Herman Cain, Former GOP Presidential Candidate, Dies at 74 From Coronavirus

Cain was admitted to the hospital with COVID-19 symptoms on July 1

Herman Cain
Herman Cain

Herman Cain, a former GOP Presidential candidate and business czar, has died from complications of the coronavirus. He was 74.

His website announced that Cain died Thursday morning after a month-long battle with COVID-19. He was hospitalized on July 1, two days after testing positive for the virus.

“Herman Cain – our boss, our friend, like a father to so many of us – has passed away. He’s entering the presence of the Savior he’s served as an associate minister at Antioch Baptist Church in Atlanta for, and preparing for his reward,” his website’s editor Dan Calabrese wrote of his passing.

Cain was a survivor of stage 4 colon cancer and was the former CEO of Godfather’s Pizza and a chairman of the Federal Reserve Bank of Kansas City before moving into Republican politics. He was briefly considered by President Trump as his nominee to join the federal reserve board.

It is not known where Cain contracted the coronavirus, but experts say it can take up to two weeks before symptoms present, and 11 days before he tested positive, he attended the divisive Trump rally held in Tulsa, Oklahoma on July 20. Notably, on the day of, he was photographed at the event without wearing a mask. And a week later just ahead of Trump’s July 4 rally at Mt. Rushmore, Cain tweeted anti-mask sentiments in an expression of support of the rally. The specifically anti-mask tweet was deleted three days before his death; see a screenshot below:


Herman Cain of Coronavirus 6 Weeks After Mocking Masks

And on Wednesday, his account also tweeted that Americans were “skeptical” of coronavirus because the government and media had “incinerated” their credibility.

Cain’s website released additional information about his fight with coronavirus, saying that when he was first admitted to the hospital he had trouble breathing and would be “in for a battle.”

“We didn’t release detailed updates on his condition to the public or to the media because neither his family nor we thought there was any reason for that,” Calabrese wrote. “There were hopeful indicators, including a mere five days ago when doctors told us they thought he would eventually recover, although it wouldn’t be quick. We were relieved to be told that, and passed on the news via Herman’s social media. And yet we also felt real concern about the fact that he never quite seemed to get to the point where the doctors could advance him to the recovery phase.”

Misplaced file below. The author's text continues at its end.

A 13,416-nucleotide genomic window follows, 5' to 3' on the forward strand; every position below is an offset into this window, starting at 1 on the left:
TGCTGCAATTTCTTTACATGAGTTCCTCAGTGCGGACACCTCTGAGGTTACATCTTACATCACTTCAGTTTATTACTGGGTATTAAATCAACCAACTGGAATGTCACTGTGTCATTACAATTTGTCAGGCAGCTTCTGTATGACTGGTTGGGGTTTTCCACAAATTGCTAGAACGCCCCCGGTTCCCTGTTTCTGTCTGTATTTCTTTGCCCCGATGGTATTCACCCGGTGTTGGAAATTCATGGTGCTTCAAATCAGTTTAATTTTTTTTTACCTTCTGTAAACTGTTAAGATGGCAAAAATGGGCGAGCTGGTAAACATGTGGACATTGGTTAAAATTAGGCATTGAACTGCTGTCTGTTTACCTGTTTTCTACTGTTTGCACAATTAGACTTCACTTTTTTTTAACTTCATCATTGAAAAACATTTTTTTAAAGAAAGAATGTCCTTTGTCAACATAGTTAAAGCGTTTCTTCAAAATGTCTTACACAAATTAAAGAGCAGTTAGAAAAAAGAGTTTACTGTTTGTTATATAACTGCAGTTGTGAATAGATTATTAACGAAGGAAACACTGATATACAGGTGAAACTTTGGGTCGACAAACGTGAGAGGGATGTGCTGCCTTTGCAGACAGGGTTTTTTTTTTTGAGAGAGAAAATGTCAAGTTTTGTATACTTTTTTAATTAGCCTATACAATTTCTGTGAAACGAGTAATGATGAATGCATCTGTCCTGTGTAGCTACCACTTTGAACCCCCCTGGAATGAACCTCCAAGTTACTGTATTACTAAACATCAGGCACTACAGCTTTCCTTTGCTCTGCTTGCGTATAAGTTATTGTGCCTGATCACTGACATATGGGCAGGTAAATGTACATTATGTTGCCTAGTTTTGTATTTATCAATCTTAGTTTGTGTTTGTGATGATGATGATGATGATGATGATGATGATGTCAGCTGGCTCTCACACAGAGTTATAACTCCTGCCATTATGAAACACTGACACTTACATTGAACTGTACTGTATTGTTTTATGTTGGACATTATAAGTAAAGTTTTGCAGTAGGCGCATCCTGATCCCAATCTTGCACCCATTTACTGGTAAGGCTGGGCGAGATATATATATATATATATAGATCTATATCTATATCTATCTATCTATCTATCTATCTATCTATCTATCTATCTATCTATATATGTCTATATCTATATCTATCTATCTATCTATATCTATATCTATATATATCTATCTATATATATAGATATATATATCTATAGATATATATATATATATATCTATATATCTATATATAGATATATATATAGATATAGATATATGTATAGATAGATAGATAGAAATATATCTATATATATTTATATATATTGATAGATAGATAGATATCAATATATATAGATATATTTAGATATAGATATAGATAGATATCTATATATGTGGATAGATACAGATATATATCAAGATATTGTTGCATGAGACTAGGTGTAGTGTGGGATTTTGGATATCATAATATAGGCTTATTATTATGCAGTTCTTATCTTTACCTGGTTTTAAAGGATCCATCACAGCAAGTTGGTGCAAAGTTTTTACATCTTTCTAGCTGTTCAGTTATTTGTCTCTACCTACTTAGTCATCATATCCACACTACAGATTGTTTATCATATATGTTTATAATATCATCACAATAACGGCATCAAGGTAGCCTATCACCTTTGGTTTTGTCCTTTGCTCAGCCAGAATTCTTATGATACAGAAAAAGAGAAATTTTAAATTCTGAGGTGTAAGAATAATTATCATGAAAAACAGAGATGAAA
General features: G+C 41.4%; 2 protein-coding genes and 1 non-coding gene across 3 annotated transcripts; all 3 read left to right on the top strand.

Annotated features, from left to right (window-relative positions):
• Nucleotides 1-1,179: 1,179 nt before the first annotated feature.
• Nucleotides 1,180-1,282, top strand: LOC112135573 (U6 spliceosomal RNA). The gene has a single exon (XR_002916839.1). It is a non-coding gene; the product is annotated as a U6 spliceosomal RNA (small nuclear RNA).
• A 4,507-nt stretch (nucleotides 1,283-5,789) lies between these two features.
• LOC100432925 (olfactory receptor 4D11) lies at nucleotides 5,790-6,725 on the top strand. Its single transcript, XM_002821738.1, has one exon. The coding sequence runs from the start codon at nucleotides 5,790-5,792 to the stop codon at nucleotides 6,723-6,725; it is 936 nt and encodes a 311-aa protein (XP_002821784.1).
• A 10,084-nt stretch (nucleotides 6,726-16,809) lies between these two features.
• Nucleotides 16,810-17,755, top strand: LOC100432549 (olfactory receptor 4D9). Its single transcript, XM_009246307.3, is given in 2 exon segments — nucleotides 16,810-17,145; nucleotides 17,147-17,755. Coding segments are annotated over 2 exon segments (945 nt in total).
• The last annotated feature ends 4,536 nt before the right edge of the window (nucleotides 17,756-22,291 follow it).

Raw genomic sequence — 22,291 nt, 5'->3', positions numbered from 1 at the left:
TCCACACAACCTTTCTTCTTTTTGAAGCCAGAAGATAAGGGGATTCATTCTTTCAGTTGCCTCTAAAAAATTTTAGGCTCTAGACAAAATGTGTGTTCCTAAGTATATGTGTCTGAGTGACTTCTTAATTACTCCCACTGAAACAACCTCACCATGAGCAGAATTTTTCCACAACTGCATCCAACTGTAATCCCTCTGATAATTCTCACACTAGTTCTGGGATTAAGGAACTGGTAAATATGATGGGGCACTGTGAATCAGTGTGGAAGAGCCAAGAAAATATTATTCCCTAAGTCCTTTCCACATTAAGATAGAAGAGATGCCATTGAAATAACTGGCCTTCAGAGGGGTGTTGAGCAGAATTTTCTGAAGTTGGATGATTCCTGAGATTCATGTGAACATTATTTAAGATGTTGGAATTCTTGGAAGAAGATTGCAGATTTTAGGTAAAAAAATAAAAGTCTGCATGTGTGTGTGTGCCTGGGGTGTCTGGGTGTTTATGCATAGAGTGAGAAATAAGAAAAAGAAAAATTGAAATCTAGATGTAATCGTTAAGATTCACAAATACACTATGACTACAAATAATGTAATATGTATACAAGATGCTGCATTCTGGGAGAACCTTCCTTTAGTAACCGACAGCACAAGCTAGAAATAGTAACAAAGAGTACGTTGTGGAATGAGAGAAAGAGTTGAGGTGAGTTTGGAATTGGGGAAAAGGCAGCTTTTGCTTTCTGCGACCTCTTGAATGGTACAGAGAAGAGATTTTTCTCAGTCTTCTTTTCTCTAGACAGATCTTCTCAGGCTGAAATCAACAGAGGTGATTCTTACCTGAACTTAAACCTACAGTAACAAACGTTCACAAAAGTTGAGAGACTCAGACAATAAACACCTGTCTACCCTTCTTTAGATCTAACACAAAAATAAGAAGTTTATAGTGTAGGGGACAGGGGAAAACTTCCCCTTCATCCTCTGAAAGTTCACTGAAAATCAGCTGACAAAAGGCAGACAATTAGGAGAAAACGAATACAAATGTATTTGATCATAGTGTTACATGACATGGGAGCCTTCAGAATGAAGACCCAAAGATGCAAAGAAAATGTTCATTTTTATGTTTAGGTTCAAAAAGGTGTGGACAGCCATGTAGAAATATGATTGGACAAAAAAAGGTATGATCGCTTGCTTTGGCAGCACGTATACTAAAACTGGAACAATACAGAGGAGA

Cain had recently joined Newsmax TV and was set to launch a weekly TV show, and he had also been a contributor on Fox News.

Early polls in the 2012 Presidential campaign showed Cain to be a leading candidate, becoming popular for his energetic debate performances and his 9-9-9 tax proposal. Though he began to lose momentum and was also derailed after Politico reported that two women had accused Cain of inappropriate sexual comments and behavior, accusations Cain denied.

Cain was a graduate of Morehouse College and got a Masters of Science in Computer Science from Purdue University. He began his career rising in the ranks at Burger King. His success at Burger King, then a subsidiary of Pillsbury, prompted the company to name him CEO of Godfather’s Pizza, which he led for 10 years between 1986 and 1996.

While serving as the president-elect of the National Restaurant Association in 1993, Cain famously sparred with President Bill Clinton and helped lead to the defeat of Clinton’s health care plan, one of his first major forays into politics and television. Calabrese shared a video from their debate in the announcement of his death.

“Herman could handle himself in a situation like that because he knew who he was, and he wasn’t intimidated by anyone, including the president of the United States,” Calabrese wrote. “I’m sorry I had to bring you bad news this morning. But the good news is that we had a man so good, so solid, so full of love and faith . . . that his death hits us this hard. Thank God for a man like that.”


Leave a Reply

Your email address will not be published. Required fields are marked *

This site uses Akismet to reduce spam. Learn how your comment data is processed.